The main difference between individual sports and team sports is that in individual sports, athletes compete by themselves, whereas in team sports, athletes compete cooperatively in a group of at least two people. By their nature, individual and team sports emphasize different values.
Individual sports tend to breed athletes who are self-reliant, whereas team sports teach people the value of working together. In individual sports, an athlete can measure his progress against his own record, which may help boost self-esteem. Team sports may encourage a sense of belonging among its participants.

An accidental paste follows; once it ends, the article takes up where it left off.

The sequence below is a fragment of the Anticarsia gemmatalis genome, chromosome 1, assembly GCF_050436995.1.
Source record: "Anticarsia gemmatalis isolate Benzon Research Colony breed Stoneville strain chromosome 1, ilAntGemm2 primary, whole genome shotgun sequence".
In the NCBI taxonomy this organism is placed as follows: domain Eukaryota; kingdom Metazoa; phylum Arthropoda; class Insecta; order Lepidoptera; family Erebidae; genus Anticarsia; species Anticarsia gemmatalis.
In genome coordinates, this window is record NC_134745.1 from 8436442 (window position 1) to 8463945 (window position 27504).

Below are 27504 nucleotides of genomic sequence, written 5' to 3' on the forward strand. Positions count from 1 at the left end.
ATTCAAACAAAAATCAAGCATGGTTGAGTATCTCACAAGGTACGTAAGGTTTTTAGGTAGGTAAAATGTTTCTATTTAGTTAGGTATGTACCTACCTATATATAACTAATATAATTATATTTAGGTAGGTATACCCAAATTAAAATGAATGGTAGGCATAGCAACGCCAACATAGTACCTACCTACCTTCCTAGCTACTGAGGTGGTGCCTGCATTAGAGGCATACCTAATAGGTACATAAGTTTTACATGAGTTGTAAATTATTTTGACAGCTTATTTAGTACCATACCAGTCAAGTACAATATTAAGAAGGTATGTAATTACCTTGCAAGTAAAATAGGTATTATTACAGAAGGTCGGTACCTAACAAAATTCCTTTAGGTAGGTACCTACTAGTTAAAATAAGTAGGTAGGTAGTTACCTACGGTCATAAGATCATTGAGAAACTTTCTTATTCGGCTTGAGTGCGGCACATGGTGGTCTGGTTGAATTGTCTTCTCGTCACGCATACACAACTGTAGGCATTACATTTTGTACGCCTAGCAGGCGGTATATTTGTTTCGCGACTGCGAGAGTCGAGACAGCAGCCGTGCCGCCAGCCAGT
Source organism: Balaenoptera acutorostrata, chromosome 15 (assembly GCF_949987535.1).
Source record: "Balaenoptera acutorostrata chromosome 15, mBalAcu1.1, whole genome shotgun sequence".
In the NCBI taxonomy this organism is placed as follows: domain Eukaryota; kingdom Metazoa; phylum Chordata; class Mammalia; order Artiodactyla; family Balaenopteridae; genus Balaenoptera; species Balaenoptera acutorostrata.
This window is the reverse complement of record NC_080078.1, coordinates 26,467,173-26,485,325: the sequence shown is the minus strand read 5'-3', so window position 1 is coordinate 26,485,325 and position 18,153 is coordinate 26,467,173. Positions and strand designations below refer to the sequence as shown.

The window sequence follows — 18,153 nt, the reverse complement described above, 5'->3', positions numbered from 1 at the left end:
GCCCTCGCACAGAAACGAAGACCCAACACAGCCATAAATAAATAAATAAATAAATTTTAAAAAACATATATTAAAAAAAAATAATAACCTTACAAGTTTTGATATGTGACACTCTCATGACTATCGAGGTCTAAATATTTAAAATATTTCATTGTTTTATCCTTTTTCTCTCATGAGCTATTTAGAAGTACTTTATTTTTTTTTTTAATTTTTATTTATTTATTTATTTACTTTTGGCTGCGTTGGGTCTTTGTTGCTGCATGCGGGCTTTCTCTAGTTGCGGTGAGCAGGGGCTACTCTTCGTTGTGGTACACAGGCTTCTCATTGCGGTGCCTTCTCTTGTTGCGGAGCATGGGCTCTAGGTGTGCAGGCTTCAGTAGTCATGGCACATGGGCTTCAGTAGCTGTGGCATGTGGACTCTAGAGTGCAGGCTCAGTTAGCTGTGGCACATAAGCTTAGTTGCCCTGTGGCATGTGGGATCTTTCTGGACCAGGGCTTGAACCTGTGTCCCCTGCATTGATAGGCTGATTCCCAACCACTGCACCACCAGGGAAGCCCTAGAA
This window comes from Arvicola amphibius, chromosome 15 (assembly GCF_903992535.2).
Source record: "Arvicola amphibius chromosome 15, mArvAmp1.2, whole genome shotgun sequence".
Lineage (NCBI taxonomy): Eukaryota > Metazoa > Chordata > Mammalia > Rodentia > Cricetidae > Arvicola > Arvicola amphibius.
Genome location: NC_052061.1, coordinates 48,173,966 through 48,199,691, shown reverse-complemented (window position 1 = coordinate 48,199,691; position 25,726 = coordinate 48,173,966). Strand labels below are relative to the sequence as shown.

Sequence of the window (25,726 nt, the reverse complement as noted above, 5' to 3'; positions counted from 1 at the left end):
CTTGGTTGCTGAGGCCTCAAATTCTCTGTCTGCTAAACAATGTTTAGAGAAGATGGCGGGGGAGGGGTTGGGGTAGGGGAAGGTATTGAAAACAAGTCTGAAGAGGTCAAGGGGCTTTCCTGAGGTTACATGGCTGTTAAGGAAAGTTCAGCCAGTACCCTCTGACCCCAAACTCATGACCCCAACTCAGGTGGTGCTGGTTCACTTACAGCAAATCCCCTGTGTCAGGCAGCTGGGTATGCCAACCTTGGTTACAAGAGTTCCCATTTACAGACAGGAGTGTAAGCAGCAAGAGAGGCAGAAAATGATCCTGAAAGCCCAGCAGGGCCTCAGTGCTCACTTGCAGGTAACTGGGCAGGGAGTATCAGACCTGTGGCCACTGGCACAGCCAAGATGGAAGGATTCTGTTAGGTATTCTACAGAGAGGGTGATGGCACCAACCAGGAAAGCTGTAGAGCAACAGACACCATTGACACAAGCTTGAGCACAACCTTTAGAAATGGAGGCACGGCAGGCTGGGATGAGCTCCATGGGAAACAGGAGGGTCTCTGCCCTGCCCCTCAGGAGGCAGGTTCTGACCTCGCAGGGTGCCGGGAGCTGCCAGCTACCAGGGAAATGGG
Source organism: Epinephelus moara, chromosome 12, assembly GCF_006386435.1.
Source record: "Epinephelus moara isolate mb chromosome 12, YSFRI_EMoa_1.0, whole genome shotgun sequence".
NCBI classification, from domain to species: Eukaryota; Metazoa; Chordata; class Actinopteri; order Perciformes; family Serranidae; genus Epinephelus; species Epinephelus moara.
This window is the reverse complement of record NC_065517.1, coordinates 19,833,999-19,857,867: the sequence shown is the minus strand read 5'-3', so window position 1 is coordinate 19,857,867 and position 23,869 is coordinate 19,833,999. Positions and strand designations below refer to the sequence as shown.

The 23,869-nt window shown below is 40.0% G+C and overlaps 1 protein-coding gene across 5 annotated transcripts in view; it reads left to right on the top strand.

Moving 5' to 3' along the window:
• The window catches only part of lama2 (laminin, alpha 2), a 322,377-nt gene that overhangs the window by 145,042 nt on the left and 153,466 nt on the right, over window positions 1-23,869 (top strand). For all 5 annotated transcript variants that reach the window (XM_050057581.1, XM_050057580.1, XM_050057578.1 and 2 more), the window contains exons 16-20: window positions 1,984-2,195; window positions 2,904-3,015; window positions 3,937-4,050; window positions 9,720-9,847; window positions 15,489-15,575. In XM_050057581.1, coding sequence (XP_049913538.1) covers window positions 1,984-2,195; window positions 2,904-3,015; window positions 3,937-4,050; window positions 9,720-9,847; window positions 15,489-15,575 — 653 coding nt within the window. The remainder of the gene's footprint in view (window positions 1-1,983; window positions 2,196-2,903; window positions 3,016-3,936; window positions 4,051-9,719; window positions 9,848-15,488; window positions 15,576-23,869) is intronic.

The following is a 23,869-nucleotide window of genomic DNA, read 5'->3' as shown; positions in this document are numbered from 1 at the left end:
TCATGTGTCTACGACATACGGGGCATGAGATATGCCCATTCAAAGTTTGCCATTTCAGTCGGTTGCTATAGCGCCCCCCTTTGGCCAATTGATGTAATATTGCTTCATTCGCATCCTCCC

Some sports blur the line between the two types. For example, individual bowling scores can be added up to count as a team's performance. Other sports that can be practiced similarly include track, swimming or wrestling. On the other hand, team sports are still a collection of individual performance. One person's actions can be considered part of a group effort, but each performance can be assessed on an individual basis as well.
Many people engage in both types of sports, but some prefer one type over the other. Background, age and honest preference are some of the factors that play roles in whether an athlete decides to practice individual or team sports, or a combination of the two.